Its interest coverage ratio, the metric used to determine the ability of a company to pay the interest on its outstanding debt, more than halved to 8.2 times at end of FY23 from around 15.0 times a year ago. The interest coverage ratio for a company is derived from dividing the operating profit generated by the gross finance costs borne by it minus its investment revenue. Vedanta’s earnings before interest, tax, depreciation and amortisation fell 22% on year to ₹35,241 crore in FY23 on lower prices of aluminum, lead and silver and a rise in raw material costs though the company managed to better its operational performance. Net debt more-than-doubled to ₹45,260 crore because of cash outflow towards paying dividends and capital expenditure.

Agarwal sought to trim the group’s debt by getting Hindustan Zinc, a unit of Vedanta Ltd, to buy some of the parent group’s zinc assets in a $2.98 billion deal. However, the Indian government, which owns nearly 30% stake in Hindustan Zinc, opposed the move.

Splitting the conglomerate

Months after Agarwal had spoken of his dream to turn his conglomerate into another Tata Sons with several independent entities, the company announced yesterday that it would demerge into six listed companies to undergird the valuations of its revenue streams as diverse as mining, energy, and non-ferrous metals. This will also mean that the debt of the company will be distributed among the six listed companies based on their assets and capabilities.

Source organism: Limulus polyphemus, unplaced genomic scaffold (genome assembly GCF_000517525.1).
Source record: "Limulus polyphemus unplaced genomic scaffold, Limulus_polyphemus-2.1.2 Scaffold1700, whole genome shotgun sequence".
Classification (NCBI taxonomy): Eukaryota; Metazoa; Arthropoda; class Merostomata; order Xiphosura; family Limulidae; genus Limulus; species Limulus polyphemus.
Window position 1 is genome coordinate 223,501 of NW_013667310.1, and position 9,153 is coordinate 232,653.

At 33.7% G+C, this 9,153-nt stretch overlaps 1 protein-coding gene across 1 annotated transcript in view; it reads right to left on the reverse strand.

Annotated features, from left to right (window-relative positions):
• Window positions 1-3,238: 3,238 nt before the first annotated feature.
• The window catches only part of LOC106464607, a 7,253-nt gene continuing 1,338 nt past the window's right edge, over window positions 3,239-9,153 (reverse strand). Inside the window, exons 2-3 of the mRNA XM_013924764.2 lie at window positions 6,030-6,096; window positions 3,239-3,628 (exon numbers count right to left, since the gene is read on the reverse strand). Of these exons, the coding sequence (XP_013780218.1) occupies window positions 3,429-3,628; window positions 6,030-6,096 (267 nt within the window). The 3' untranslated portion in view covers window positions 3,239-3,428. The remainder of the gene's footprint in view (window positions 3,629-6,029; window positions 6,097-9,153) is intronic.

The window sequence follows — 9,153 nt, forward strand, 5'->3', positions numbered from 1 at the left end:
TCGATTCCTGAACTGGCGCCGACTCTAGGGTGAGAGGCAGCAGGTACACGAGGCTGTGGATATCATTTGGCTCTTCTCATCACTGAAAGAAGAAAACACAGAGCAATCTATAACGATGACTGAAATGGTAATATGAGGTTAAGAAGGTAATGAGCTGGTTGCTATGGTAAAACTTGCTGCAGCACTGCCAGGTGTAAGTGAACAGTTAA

Mumbai-listed Vedanta, which produces copper, aluminium, iron ore and crude oil, and is a subsidiary of the London-based Vedanta Resources, said the exercise was aimed at building a simplified corporate structure that would appeal to focused investors. Separate listed companies for each vertical should boost the valuations of revenue streams that typically have slightly different business cycles and competitive dynamics despite sharing the broader industry classification of commodities and natural resources.

Resolving a complex corporate structure has long been a priority for Agarwal’s indebted group, but a global increase in borrowing costs has raised the stakes. By listing more of its businesses separately, Vedanta can hope to reduce a deep conglomerate discount, meaning it is currently worth less than the sum of its parts, Bloomberg reported. The move paves the way for additional capital to be raised with share sales and would make divesting unprofitable businesses — something that Agarwal has long avoided — simpler.